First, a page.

When Romero later created Dawn of the Dead (1978), he actually eschewed the original soundtrack created by cult Italian band Goblin, in favour of ready-made library music in pivotal scenes. Romero’s use of library track The Gonk, by Brit musician Herbert Chappell, over this film’s end credits creates an unforgettable, off-kilter and much-mimicked end-note: a clownish, brassy tune looped against scenes of lurching, moaning zombie masses.

Hollander points out that, as music libraries were freed from the constraints of making hit records, its multi-faceted composers could often afford to be experimental, spanning emerging electronic sounds to folk and jazz inflections. At the same time, he’s realistic about the challenges of trawling through library music archives, where sheer volume isn’t necessarily matched by quality, and stand-out compositions weren’t always synchronized for use onscreen.

From Unusual Sounds, published by Anthology Editions
From Unusual Sounds, published by Anthology Editions

The sixties and seventies dominance of European music libraries is notable; Hollander puts this down to the influence of US musicians’ unions, which disapproved of its members surrendering their rights to library buyouts. So Unusual Sounds progresses through chapters on seminal libraries and luminaries such as Britain’s KPM (which featured composer talents including Hawkshaw, Keith Mansfield and John Cameron, and produced countless iconic themes, synched across sports shows including Grandstand and soft porn films like Emmanuelle); Germany’s Sonoton (founded by pop hitmaker Gerhard Narholz in 1965, and developed into an international label); Italy’s Flipper, CAM and Octopus; and France’s snazzy Montparnasse 2000 (named after its Paris arts district birthplace, in 1968).

“Somehow, library music and its mythologies feel more weirdly persuasive than ever”

The interviews here definitely pore over obsessive details, though they’re also spiked with smart soundbites; as Italian library music don Romano Di Bari explains: “Film music you write [based on] images already existing, but with library music, you are blind. You just work with your imagination.”

From Unusual Sounds, published by Anthology Editions
From Unusual Sounds, published by Anthology Editions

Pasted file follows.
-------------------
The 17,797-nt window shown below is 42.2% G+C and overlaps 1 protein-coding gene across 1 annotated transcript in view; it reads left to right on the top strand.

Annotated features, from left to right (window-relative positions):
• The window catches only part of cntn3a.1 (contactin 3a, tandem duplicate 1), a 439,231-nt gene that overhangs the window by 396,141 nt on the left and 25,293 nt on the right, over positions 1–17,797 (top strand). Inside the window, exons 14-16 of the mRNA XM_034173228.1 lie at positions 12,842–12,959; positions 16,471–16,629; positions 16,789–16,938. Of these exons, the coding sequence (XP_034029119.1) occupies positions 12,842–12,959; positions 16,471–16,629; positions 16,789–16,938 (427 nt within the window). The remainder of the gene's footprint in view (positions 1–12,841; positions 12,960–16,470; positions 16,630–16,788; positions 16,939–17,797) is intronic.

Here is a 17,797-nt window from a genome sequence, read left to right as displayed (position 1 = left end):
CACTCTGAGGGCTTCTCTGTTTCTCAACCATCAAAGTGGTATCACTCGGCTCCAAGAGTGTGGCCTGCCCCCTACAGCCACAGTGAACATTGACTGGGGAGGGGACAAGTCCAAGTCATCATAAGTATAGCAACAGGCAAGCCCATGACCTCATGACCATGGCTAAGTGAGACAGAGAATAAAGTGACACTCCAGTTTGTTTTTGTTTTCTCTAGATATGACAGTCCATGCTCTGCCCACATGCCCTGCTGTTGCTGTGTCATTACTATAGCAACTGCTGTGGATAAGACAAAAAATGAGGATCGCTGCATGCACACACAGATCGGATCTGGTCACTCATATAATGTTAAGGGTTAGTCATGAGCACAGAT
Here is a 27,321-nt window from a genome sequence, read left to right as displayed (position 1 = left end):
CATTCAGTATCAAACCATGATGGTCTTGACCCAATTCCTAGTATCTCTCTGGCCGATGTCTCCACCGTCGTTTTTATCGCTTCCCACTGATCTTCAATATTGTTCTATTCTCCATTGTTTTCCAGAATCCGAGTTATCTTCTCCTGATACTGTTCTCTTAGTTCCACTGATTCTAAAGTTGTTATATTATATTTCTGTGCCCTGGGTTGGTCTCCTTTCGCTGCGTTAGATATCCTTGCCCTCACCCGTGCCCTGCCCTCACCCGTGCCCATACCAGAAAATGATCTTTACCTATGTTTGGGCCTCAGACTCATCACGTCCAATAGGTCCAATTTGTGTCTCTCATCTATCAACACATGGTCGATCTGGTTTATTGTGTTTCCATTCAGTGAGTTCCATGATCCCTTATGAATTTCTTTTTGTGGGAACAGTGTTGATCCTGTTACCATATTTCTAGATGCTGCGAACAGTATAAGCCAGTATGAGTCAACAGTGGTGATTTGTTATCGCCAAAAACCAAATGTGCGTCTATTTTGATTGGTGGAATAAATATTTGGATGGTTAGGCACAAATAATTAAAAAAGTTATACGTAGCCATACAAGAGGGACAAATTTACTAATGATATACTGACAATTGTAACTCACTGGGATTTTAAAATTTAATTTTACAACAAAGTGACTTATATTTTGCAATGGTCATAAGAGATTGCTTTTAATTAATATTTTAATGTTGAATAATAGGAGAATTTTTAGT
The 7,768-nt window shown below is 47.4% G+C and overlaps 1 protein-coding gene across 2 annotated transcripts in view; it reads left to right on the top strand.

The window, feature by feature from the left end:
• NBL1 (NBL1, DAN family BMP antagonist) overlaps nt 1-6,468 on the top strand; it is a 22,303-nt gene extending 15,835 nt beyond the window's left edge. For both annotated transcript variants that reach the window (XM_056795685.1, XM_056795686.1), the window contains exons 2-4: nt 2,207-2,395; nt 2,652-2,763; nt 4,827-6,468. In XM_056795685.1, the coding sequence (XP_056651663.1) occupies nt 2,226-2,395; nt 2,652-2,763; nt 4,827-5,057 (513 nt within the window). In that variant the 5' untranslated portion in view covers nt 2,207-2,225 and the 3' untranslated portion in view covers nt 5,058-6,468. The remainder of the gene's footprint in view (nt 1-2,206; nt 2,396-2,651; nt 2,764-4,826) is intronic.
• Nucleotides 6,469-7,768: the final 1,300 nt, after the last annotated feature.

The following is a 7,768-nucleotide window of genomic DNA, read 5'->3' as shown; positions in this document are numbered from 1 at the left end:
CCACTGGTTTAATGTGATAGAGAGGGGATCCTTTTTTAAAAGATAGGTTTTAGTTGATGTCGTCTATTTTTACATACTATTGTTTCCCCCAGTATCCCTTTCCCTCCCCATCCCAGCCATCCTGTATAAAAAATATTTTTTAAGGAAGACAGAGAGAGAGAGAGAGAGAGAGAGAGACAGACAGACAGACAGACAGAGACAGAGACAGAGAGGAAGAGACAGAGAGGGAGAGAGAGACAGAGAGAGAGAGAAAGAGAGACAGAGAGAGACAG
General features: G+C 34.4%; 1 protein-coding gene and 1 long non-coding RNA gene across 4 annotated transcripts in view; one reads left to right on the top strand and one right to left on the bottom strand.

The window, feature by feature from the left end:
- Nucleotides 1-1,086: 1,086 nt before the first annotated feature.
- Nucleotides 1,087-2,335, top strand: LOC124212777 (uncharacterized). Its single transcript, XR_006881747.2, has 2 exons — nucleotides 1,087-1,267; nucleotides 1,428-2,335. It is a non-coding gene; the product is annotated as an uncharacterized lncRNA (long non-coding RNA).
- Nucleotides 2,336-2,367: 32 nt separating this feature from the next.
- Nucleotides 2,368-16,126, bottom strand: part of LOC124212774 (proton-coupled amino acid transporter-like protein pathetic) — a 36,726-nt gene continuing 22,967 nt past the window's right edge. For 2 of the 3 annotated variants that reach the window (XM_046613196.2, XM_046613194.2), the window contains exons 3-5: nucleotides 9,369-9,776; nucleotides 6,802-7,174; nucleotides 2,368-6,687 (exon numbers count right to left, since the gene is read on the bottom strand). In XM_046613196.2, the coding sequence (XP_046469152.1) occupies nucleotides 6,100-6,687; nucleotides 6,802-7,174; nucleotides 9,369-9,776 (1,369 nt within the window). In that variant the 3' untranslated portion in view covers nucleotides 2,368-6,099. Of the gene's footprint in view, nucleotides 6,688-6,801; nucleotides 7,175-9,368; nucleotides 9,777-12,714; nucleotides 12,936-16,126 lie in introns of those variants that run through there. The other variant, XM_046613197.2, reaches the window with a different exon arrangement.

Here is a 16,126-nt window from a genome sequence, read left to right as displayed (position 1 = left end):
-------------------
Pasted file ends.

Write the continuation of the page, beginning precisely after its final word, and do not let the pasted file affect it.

The record visuals then seize the imagination in their own right. Rather than revealing the composers’ identities, these library music sleeves are also all about summoning a mood—through futuristic graphic design, “exotic” imagery (these libraries frequently referenced non-Western sounds and subverted them into something else), poppy expressionism (the instant appeal of 1973 collection Jingles from Brit library Themes International), glamour or sleaze in heavily saturated colours. KPM’s records were also recognizable for their “greensleeves”, while Sonoton presented some of the most outlandish artwork—I’m still transfixed and horrified by the sleeve for Walt Rockman’s 1980 Pollution, which depicts a young child (actually Gerhard Narholz’s son) eerily asleep in a gas mask, clutching a doll. The illustration befits Rockman’s otherworldly/nightmarish electronic drone tracks, some of which can be heard online.

Ultimately, Unusual Sounds leads us deep into the archives and leaves us to continue our own explorations. Hollander equips us with plenty of fascinating leads and recognizable names who emerged from library realms (Delia Derbyshire, Fabio Frizzi, Piero Umiliani, Jean-Jacques Perrey and the KPM Allstars who now play live sets of classic themes). Somehow, library music and its mythologies feel more weirdly persuasive than ever. File under: out-there.

 

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Unusual Sounds: The Hidden History of Library Music

Out now with Anthology Editions